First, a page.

Samantha Power: Wikis

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Samantha Power

Born September 21, 1970 (1970-09-21) (age 39)
Ireland
Residence United States
Nationality American
Irish
Fields Public policy, human rights
Institutions Kennedy School of Government, Harvard
National Security Council
Alma mater Harvard Law School (J.D.)
Yale University (B.A.)
Known for Work on genocide and human rights
Notable awards Pulitzer Prize for A Problem from Hell: America in the Age of Genocide

Samantha Power (born September 21, 1970, in Ireland) is an Irish American journalist, writer, academic, and government official. She is currently affiliated with the Carr Center for Human Rights Policy at Harvard University's Kennedy School of Government. Power has been a winner of the Pulitzer Prize and was a senior adviser to U.S. Democratic Party presidential candidate Barack Obama until March 2008 when she resigned from the campaign under controversy. After rejoining the Obama State Department transition team in late November 2008, she has been named to a position on the National Security Council.

Contents

Biography

Power was born and raised in Ireland before emigrating to the United States in 1979. She attended Lakeside High School in Atlanta, Georgia, where she was a member of the cross country team and the basketball team. She later graduated from Yale University.

From 1993 to 1996, she worked as a journalist, covering the Yugoslav wars for U.S. News & World Report, The Boston Globe, The Economist, and The New Republic.

When she returned to the United States, she attended Harvard Law School, graduating in 1999. Her first book, A Problem from Hell: America and the Age of Genocide, grew out of a paper she wrote in law school. The book won the Pulitzer Prize for General Non-Fiction in 2003. It offers a survey of the origin of the word genocide, the major genocides of the 20th century, as well as an analysis of some of the underlying reasons for the persistent failure of governments and the international community to collectively identify, recognize and then respond effectively to genocides ranging from the Armenian Genocide to the Rwandan Genocide. This work and related writings have been criticized by the historian Howard Zinn for downplaying the importance of "unintended" and "collateral" civilian deaths that could be classified as genocidal[1]; and by Edward S. Herman for systematically ignoring genocidal projects sponsored by the United States in Guatemala, in East Timor, and Southeast Asia.[2]

A scholar of foreign policy especially as it relates to human rights, genocide, and AIDS, she is currently the Anna Lindh Professor of Practice of Global Leadership and Public Policy at Harvard's John F. Kennedy School of Government.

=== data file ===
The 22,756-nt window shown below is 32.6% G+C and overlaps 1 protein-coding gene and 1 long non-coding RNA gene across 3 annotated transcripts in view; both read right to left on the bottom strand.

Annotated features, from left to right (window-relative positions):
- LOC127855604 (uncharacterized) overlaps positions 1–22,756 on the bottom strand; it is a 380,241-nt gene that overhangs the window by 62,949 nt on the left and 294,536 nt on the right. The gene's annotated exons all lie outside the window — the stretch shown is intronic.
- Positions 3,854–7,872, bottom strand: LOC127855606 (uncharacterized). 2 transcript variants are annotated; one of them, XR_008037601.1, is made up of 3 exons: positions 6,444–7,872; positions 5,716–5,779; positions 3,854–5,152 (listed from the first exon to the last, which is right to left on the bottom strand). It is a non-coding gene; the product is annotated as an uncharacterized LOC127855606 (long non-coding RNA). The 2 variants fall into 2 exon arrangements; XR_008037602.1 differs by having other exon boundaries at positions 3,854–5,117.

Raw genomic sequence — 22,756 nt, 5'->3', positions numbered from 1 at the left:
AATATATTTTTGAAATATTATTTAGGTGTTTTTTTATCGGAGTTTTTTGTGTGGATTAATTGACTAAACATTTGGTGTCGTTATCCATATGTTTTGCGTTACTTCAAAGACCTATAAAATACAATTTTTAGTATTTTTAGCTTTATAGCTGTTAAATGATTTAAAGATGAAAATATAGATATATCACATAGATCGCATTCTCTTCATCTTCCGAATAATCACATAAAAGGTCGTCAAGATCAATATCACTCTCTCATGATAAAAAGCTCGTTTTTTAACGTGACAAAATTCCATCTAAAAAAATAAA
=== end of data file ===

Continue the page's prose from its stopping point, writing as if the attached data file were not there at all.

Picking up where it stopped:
In 2004, Power was named by Time Magazine as one of the 100 top scientists and thinkers of that year.[3] In fall 2007, she began writing a regular column for Time. Power appears in Charles Ferguson's 2007 documentary, No End in Sight, which alleges numerous missteps by the Bush administration in the U.S. war in Iraq.

The character of Nadia Blye in The Vertical Hour, a play by David Hare, shares key surface similarities with Ms. Power.

Power spent 2005–06 working in the office of U.S. Senator Barack Obama as a foreign policy fellow, where she was credited with sparking and directing Obama's interest in the Darfur conflict[4]. She served as a senior foreign policy adviser to Obama's 2008 presidential campaign until she was forced to resign for referring to Hillary Clinton as "a monster".[5][5] Power apologized for the remarks made in an interview with The Scotsman in London, and resigned from the campaign shortly thereafter.

Her second book, Chasing the Flame: Sergio Vieira de Mello and the Fight to Save the World was released on February 14, 2008. It concerns Sergio Vieira de Mello, the UN High Commissioner for Human Rights and United Nations Special Representative in Iraq who was killed in the Canal Hotel bombing in Baghdad along with Jean-Sélim Kanaan, Nadia Younes, Fiona Watson, and other members of his staff, on the afternoon of August 19, 2003.

Personal life

In January 2008, Power began dating the prominent law professor Cass Sunstein whom she met while working on the Obama campaign.[6] On July 4, 2008, they married.[7] On April 24, 2009, Sunstein and Power welcomed their first child, Declan Power-Sunstein, born in Washington at seven pounds, eight ounces.

Views

Alongside her advocacy for Barack Obama's candidacy, Power is best known for her efforts to increase public awareness of genocide and human rights abuses, particularly in the Darfur conflict. In 2006, she contributed to Screamers, a movie about the Darfur, Armenian, and other genocides of the 20th and 21st centuries. Power has become a leading voice calling for armed intervention into humanitarian crisis situations.[8][9]

Power has been accused by a number of conservative publications, such as FrontPage Magazine, of being hostile towards the state of Israel.[10] In an interview with Haaretz, Power explained her views and past statements on Israel and insisted that she takes threats to Israel's security (such as the potential nuclearization of Iran) very seriously.[11]

2008 Obama Democratic Party presidential campaign

Power was an early and outspoken supporter of Barack Obama. When she joined the Obama campaign as a foreign policy advisor, Men's Vogue described her as a "Harvard brainiac who can boast both a Pulitzer Prize and a mean jump shot (ask George Clooney). Now the consummate outsider is working on her inside game: D.C. politics." [12]

In August 2007 Power authored a memo titled "Conventional Washington versus the Change We Need," in which she provided one of the first comprehensive statements of Obama's approach to foreign policy. In the memo she writes: "Barack Obama's judgment is right; the conventional wisdom is wrong. We need a new era of tough, principled and engaged American diplomacy to deal with 21st century challenges."[13]

In February and March 2008, Power began an international book tour to promote her book, Chasing the Flame. Because of her involvement in the Obama campaign, many of the interviews she gave revolved around her and Barack Obama's foreign-policy views, as well as the 2008 campaign.